A team of volunteers in black baseball caps demonstrated the differences between two breathing masks farmworkers are required to wear when spraying pesticides in a field of vineyards. A group of local farmworkers listened attentively.
Trainer Jag Signh Batth displayed a sophisticated air purifying respirator, next to a simple cotton mask with elastic strings.
“You can get away with this one, but which are you more comfortable with?” he asked.
“That one is more comfortable,” said Joe Larranaga, pointing to the simple mask.
“Not this way,” said Jag, gesturing to his face. “I mean inside, healthwise, safety-wise.”
Larranga nodded in understanding.
“Safety first,” he said.
This was one class of dozens participating in Farm Safety Day at the Lodi Grape Festival Grounds.
Every two years, farmworkers are required to complete a number of hours of training on how to properly use various pesticides. Employers can offer the training, but it can be time-consuming and expensive to set up individual sessions. Instead, growers send their employees once a year to Farm Safety Day, where they are trained in the use of four different pesticides.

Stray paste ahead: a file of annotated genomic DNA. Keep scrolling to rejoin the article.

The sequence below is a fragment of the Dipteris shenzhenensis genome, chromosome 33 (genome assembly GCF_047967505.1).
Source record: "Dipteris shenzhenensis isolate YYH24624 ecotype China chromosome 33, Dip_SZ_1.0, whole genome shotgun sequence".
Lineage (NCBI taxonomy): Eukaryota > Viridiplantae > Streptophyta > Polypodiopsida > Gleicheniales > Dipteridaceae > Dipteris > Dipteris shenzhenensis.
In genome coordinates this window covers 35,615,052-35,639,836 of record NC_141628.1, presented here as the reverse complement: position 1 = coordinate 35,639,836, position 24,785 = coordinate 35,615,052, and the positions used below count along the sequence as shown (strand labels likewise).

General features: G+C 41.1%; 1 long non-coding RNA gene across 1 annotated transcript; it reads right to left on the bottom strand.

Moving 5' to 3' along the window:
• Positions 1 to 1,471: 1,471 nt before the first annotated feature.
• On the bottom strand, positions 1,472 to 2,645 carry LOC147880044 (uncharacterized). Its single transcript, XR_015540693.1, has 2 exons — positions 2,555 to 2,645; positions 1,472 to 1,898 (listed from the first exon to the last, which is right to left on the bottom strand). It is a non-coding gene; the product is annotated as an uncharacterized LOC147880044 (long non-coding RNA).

Participants learned about pesticide application, personal protective equipment, first aid and the health effects of pesticide exposure. They also got a refresher course in how to deal with leaks and spills, and how to properly dispose of containers.
The class is approved by the Department of Pesticide Regulation. The Agribusiness Committee of the Lodi Chamber of Commerce sponsored the event.
It was a long day of learning for the workers. But it gave them a unique opportunity to compare notes on how their employers manage pesticides, and get the official answer on when a full protective suit is required.
Craig Ledbetter of Vino Farms says the trainers try to make the day as interactive as possible. Ninety-five percent of participants are Spanish speakers, so most of the groups are taught in Spanish.
The course is important because pesticides can be dangerous, but are necessary for growers.
“It’s about safety,” he said. “There’s no reason to put anyone in harm’s way for not knowing what they’re doing.”
Contact reporter Sara Jane Pohlman at firstname.lastname@example.org.